|Ordered||19 March 1803|
|Builder||Louis, Antoine, and Maruthin Crucy, Lorient-Caudan|
|Launched||12 January 1804|
|Commissioned||20 May 1804|
|Captured||31 October 1808|
|Acquired||31 October 1808|
|Commissioned||13 November 1808|
|Out of service||15 February 1811|
|Fate||Scrapped, June 1811|
|General characteristics |
|Class and type||Palinure-class brig|
|Displacement||290 tons (French)|
|Tons burthen||31956⁄94 (bm)|
|Beam||28 ft 1+1⁄2 in (8.573 m); 27 ft 7+1⁄2 in (8.4 m) mld|
|Depth of hold||12 ft 9 in (3.9 m)|
Palinure was the nameship for the Palinure-class of 16-gun brigs of the French Navy, and was launched in 1804. In French service she captured Carnation before Circe captured her in turn. After being taken into the Royal Navy as HMS Snap, she participated in two campaigns that qualified her crew for the Naval General Service Medal (NGSM). She was broken up in 1811.
Palinure was commissioned on 20 May 1804 under capitaine de frégate Jance. On 1 February 1805 she sailed with dispatches to Martinique.
On the morning of 22 April 1808 in Grande Bourg Bay at Marie Galante, Palinure and Pilade encountered Goree, under Commander Joseph Spear. In the resulting engagement Goree lost one man killed and four wounded; the French lost eight killed and 21 wounded. After about an hour Palinure and Pilade made off when they saw the schooner HMS Superieure coming to Goree's assistance, followed a little while later by the frigate HMS Circe and the brig-sloop HMS Wolverine. Superieure exchanged some shots with the French brigs but the other two British vessels arrived too late actually to engage.
On 3 October 1808, Palinure captured the 18-gun Cruizer-class brig-sloop Carnation. Carnation's capture was due in part to the cowardice of a large part of her crew after the loss of her captain and heavy casualties. The British later recovered and burnt Carnation during their invasion of Martinique.
On 31 October, Circe captured Palinure at Diamond Rock off Fort de France. Palinure, under the command of M. Fourniers, tried to take shelter under the guns of a battery on Pointe Solomon, but the battery was so high above the vessels that Circe did not fire at it as she came up. After a short engagement Palinure struck. She had lost seven men killed and eight wounded out of 79 men on board, most from the 83rd Regiment; Circe lost one man killed and one man wounded.
Snap took part in the British capture of the French and Dutch West Indies, including the capture of Martinique in February 1809. In 1847 the Admiralty authorized the issue of the NGSM with the clasp "Martinique" to all remaining survivors of that campaign.
In August 1809, Commander Thomas Barclay took command of Snap, after having briefly commanded Epervier. In 1810 she was part of the force under Brigadier Harcourt that took the Dutch colony of Sint Maarten. There she provided cover for the troops landing at Little Cool Bay to encourage the Dutch governor to surrender his part of the island. Her participation in the campaigns would qualify her crew for the NGSM with the clasp "Guadaloupe".[b]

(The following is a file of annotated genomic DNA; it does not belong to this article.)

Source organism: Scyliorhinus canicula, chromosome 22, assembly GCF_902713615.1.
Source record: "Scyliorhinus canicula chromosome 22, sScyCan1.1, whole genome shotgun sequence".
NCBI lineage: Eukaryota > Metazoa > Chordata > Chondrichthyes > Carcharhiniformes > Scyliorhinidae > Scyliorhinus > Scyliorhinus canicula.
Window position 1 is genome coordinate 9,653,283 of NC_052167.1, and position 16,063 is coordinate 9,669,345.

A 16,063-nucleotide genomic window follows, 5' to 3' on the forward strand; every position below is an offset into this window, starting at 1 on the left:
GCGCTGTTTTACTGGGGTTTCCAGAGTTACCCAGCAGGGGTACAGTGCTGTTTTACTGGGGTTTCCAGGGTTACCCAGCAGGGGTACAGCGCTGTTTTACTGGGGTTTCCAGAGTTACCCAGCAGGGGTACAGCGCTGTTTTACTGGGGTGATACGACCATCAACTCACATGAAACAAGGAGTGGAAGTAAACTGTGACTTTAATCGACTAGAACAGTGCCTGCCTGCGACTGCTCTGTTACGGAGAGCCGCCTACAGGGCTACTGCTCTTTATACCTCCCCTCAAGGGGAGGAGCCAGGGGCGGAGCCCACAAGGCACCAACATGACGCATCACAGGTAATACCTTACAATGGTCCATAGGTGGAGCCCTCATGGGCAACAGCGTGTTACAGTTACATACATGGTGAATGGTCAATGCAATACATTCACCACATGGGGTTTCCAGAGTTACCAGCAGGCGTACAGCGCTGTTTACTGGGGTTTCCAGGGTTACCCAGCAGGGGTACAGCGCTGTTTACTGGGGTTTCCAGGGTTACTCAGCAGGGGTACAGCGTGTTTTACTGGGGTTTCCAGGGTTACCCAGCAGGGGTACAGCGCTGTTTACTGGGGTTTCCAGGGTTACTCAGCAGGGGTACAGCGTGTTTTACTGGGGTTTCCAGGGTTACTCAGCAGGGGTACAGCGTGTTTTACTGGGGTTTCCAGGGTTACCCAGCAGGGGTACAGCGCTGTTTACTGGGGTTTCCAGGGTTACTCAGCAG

Captain Frasier Douglas replaced Barclay, and was in turn replaced by Captain Robert Lisle Coulson.
Snap arrived in Portsmouth on 20 January 1811 and was paid off on 15 February. She was broken up in June at Sheerness.
Notes, citations, and references
- Demerliac (2003), p. 110 (entry for Milan).
- "No. 20939". The London Gazette. 26 January 1849. p. 242.
- "No. 20939". The London Gazette. 26 January 1849. p. 243.
- Winfield & Roberts (2015), p. 215.
- Winfield (2008), p. 318.
- Roche (2005), p. 338.
- James (1837), Vol. 5, pp.41-2.
- "No. 16240". The London Gazette. 25 March 1809. p. 402.
- "No. 16215". The London Gazette. 3 January 1809. p. 15.
- "No. 16678". The London Gazette. 5 December 1812. p. 2454.
- "No. 16356". The London Gazette. 31 March 1810. p. 487.
- "No. 16938". The London Gazette. 24 September 1814. pp. 1923–1924.
- O'Byrne (1849), p. 235.
- Demerliac, Alain (2003). La Marine du Consulat et du Premier Empire: Nomenclature des Navires Français de 1800 à 1815 (in French). Éditions Ancre. ISBN 2-903179-30-1.
- James, William (1837). The Naval History of Great Britain, from the Declaration of War by France in 1793, to the Accession of George IV. 5. R. Bentley.
- O'Byrne, William R. (1849). . A Naval Biographical Dictionary. London: John Murray. p. 235.
- Roche, Jean-Michel (2005). Dictionnaire des bâtiments de la flotte de guerre française de Colbert à nos jours, 1671 - 1870. Group Retozel-Maury Millau. ISBN 978-2-9525917-0-6. OCLC 165892922.
- Winfield, Rif (2008). British Warships in the Age of Sail 1793–1817: Design, Construction, Careers and Fates. Seaforth Publishing. ISBN 1-86176-246-1.
- Winfield, Rif; Roberts, Stephen S. (2015). French Warships in the Age of Sail 1786–1861: Design Construction, Careers and Fates. Seaforth Publishing. ISBN 978-1-84832-204-2.